Waituna Revisited

Kevin Hague and myself standing on the Waituna viewing platform

The fate of the Waituna Lagoon will be the real test of this National Government's resolve around the state of our rivers, lakes and wetlands. There are enough environmental reports, including one from the Auditor General,  to indicate that we have reached a crossroads in terms of our freshwater management, especially since 80% of our lowland rivers are now significantly degraded.

The Waituna Lagoon is at the point of flipping and earlier this year Russel Norman spent considerable time talking to all interested parties, from farmers through to DoC, to get a real grasp of the realities of the situation. Since that time there was some hope that the government's Fresh Water Management Policies would give regional authorities some regulatory teeth. Sadly (and please forgive the pun) the original document was watered down to the extent it is largely ineffective for dealing with any crisis.

Southlanders are becoming increasingly aware that Environment Southland is struggling and lack the resources and the authority to effectively do what needs to be done. Although it is intensive farming that has largely contributed to the rapid decline in water quality, many farmers had set up their farms under a different regulatory regime and they should not have to shoulder the total cost of putting things right. If a collaborative approach is to be successful, good farming practice needs to be recognized and costs shared. Environment Southland does not have the ability to pay compensation or fast track necessary remedial action and many good farmers feel they are being demonised by the media.

The Southland Times has recognized that the solutions for fresh water management are actually political ones and that there is a great opportunity to galvanize thinking and potential action by making it an election issue. Their poll on the level of public concern shows (at the point of writing this) that 66% of respondents support the view that water management is the defining election issue for Southland and this reflects the conversations I have had while campaigning.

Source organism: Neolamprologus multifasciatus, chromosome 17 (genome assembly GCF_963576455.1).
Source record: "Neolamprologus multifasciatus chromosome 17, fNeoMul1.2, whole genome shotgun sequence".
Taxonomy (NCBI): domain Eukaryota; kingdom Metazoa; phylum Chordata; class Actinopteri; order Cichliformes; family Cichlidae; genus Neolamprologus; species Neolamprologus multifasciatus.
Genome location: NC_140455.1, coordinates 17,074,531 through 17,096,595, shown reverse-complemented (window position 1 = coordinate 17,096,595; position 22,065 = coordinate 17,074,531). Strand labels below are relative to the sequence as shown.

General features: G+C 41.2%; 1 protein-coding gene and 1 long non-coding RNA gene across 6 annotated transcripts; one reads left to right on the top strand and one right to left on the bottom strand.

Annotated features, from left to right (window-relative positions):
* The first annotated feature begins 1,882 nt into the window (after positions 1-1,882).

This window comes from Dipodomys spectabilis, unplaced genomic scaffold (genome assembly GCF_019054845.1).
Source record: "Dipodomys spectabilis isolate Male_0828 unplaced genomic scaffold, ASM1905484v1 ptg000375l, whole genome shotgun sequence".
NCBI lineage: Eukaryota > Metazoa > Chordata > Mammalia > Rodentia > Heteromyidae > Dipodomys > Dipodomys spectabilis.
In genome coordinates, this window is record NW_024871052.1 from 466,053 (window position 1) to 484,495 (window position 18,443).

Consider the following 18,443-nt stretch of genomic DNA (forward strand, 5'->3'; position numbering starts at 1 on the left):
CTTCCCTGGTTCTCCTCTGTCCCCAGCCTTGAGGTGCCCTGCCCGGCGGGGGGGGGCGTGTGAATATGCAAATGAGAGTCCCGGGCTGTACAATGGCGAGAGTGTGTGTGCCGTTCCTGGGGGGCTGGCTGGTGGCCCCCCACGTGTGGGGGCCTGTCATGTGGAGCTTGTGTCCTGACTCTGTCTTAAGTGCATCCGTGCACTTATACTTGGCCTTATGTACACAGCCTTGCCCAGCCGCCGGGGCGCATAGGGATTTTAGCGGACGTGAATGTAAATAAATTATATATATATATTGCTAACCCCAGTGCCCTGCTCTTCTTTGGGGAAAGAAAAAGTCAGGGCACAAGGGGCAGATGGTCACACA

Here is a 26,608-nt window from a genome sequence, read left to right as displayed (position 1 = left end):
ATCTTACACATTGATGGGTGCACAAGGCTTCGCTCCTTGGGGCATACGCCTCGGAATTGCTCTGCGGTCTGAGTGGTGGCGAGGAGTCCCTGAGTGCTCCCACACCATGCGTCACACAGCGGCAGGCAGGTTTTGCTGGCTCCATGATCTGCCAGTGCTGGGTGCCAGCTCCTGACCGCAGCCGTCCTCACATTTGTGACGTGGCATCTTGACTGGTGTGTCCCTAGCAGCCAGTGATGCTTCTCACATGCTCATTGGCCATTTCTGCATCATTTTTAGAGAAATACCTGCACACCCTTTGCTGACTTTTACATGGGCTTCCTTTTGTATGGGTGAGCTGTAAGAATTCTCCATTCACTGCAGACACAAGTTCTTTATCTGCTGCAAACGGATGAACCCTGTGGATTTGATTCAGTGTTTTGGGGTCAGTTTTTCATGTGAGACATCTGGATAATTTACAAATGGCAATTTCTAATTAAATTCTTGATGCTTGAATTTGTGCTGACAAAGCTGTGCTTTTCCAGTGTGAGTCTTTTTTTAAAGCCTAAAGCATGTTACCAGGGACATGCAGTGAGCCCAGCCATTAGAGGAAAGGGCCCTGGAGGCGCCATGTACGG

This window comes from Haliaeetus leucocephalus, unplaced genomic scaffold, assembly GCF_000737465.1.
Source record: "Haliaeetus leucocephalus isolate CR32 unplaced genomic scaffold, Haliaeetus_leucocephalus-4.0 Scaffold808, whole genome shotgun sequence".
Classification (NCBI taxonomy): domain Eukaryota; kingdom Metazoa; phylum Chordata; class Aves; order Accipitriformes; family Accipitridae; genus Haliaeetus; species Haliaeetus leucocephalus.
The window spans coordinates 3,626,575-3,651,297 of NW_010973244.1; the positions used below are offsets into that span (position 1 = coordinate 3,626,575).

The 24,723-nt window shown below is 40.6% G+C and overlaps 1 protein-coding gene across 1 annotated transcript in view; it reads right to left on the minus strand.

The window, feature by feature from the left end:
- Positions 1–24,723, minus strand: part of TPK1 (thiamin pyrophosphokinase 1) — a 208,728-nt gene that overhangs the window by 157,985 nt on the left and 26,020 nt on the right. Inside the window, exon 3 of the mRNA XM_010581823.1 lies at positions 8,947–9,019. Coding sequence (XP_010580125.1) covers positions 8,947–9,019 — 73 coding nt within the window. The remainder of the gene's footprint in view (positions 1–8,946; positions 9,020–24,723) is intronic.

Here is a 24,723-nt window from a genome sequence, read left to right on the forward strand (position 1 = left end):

It was useful to have Green MP Kevin Hague visit today, following up on Russel's earlier visit, and see for himself what progress had been made as regards the Waituna. The presentation from Environment Southland scientists just supported what had been presented to Russel a few months earlier but evidence of degradation had become even more prevalent. The sense of urgency and frustration from these scientists was evident as they were virtually tracking the imminent demise of the environment. What was also concerning was the fact that one scientist had shifted across to Environment Southland from DoC because of the widespread cuts to the department. Despite the need for good science to drive any action the financial support for this to occur was being actively reduced.

Kevin, when interviewed, was very clear about what need to happen. Central government had to intervene to create the urgency needed (as they did with Auckland's RWC transport issues) and provide the financial support to compensate farmers where necessary. There has to be an immediate reduction of stocking levels in the catchment to get the 50% reduction in sediments that is needed to avert flipping.

What is totally nonsensical to me is that $11.6 million is being provided to restore Lake Ellesmere (which is already dead), yet the Waituna is still living and has been effectively ignored. Considering the international status of the Waituna Wetland, its flipping will do nothing for our already tarnished "100% Pure" image.


Colin McIntyre said…
To test the validity of this online poll I have attempted to vote several times and in most instances my votes seem to be recorded.
It is feasible that others could be doing the same.
As the results are skewed in MHOP the poll should be declared invalid.
bsprout said…
If that is true, then I would have to agree with you, Colin. I would also suggest that those that don't care about our water may not bother to vote which may also effect the accuracy and I would never say any kind of poll reflects the reality, it is just an indication. What I would say, however, is that even if only 50% of Southlanders think water is an important issue it is still significant. What I can also say is that when I have been talking to people in the Invercargill electorate it is noticeable that our rivers is the most common concern that is expressed.

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